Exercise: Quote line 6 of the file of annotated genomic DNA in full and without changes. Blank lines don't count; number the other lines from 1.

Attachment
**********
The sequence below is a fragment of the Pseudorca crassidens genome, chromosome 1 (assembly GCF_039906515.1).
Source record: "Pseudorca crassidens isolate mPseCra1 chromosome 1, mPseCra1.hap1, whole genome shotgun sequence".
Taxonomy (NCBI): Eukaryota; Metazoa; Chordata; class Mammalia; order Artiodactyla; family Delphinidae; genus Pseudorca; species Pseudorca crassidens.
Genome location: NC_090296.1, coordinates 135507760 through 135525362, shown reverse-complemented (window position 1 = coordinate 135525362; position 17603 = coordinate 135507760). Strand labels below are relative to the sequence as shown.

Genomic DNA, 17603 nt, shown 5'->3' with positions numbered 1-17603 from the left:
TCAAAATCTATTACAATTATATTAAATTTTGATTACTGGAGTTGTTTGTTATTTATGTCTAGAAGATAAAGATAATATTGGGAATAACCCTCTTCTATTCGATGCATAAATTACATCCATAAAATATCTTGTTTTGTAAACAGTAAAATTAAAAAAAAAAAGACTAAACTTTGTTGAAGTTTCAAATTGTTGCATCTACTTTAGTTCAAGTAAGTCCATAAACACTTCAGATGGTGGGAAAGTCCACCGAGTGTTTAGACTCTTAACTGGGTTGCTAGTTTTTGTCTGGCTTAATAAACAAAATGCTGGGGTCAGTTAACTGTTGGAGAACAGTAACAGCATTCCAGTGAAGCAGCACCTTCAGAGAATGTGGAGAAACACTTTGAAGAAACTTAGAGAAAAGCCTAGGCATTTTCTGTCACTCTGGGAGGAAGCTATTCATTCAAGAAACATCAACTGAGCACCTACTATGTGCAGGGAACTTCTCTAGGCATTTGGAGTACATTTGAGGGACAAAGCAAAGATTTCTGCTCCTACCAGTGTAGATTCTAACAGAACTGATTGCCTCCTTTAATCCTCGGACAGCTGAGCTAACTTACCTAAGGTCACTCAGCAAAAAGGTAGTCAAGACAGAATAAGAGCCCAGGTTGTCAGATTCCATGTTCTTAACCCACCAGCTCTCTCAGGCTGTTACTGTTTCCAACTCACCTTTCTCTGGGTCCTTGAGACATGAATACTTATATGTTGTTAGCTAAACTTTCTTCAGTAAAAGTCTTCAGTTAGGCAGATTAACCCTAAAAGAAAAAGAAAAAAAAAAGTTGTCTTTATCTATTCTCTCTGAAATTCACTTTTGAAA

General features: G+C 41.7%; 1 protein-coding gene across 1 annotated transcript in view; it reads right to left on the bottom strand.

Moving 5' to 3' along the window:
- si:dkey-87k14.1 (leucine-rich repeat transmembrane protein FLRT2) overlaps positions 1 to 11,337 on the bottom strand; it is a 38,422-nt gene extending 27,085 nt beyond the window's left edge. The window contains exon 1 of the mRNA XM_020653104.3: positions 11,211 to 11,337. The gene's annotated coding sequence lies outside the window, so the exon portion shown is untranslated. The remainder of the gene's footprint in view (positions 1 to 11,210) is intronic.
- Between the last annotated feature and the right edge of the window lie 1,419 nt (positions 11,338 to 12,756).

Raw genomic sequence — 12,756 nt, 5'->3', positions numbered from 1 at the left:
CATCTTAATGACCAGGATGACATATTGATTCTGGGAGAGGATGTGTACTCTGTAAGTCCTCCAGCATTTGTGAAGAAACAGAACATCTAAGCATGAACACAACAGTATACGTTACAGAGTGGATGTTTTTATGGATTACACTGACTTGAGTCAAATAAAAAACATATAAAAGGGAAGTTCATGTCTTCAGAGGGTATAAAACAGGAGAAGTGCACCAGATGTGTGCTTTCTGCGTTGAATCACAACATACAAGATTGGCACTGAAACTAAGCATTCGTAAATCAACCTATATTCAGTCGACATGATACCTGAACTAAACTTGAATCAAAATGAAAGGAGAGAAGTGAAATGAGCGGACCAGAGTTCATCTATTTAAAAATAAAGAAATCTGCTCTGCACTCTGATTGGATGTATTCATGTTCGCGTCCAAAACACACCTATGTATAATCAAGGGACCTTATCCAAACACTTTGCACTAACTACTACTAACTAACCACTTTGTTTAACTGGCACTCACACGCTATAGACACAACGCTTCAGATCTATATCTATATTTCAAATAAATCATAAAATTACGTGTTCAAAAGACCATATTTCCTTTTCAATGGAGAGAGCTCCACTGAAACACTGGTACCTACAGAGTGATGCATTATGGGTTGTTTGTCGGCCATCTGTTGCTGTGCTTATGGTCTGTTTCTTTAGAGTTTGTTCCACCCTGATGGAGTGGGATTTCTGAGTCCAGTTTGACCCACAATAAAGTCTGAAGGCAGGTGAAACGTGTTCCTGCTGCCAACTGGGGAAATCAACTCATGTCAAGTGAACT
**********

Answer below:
TCAAAATCTATTACAATTATATTAAATTTTGATTACTGGAGTTGTTTGTTATTTATGTCTAGAAGATAAAGATAATATTGGGAATAACCCTCTTCTATTCGATGCATAAATTACATCCATAAAATATCTTGTTTTGTAAACAGTAAAATTAAAAAAAAAAAGACTAAACTTTGTTGAAGTTTCAAATTGTTGCATCTACTTTAGTTCAAGTAAGTCCATAAACACTTCAGATGGTGGGAAAGTCCACCGAGTGTTTAGACTCTTAACTGGGTTGCTAGTTTTTGTCTGGCTTAATAAACAAAATGCTGGGGTCAGTTAACTGTTGGAGAACAGTAACAGCATTCCAGTGAAGCAGCACCTTCAGAGAATGTGGAGAAACACTTTGAAGAAACTTAGAGAAAAGCCTAGGCATTTTCTGTCACTCTGGGAGGAAGCTATTCATTCAAGAAACATCAACTGAGCACCTACTATGTGCAGGGAACTTCTCTAGGCATTTGGAGTACATTTGAGGGACAAAGCAAAGATTTCTGCTCCTACCAGTGTAGATTCTAACAGAACTGATTGCCTCCTTTAATCCTCGGACAGCTGAGCTAACTTACCTAAGGTCACTCAGCAAAAAGGTAGTCAAGACAGAATAAGAGCCCAGGTTGTCAGATTCCATGTTCTTAACCCACCAGCTCTCTCAGGCTGTTACTGTTTCCAACTCACCTTTCTCTGGGTCCTTGAGACATGAATACTTATATGTTGTTAGCTAAACTTTCTTCAGTAAAAGTCTTCAGTTAGGCAGATTAACCCTAAAAGAAAAAGAAAAAAAAAAGTTGTCTTTATCTATTCTCTCTGAAATTCACTTTTGAAA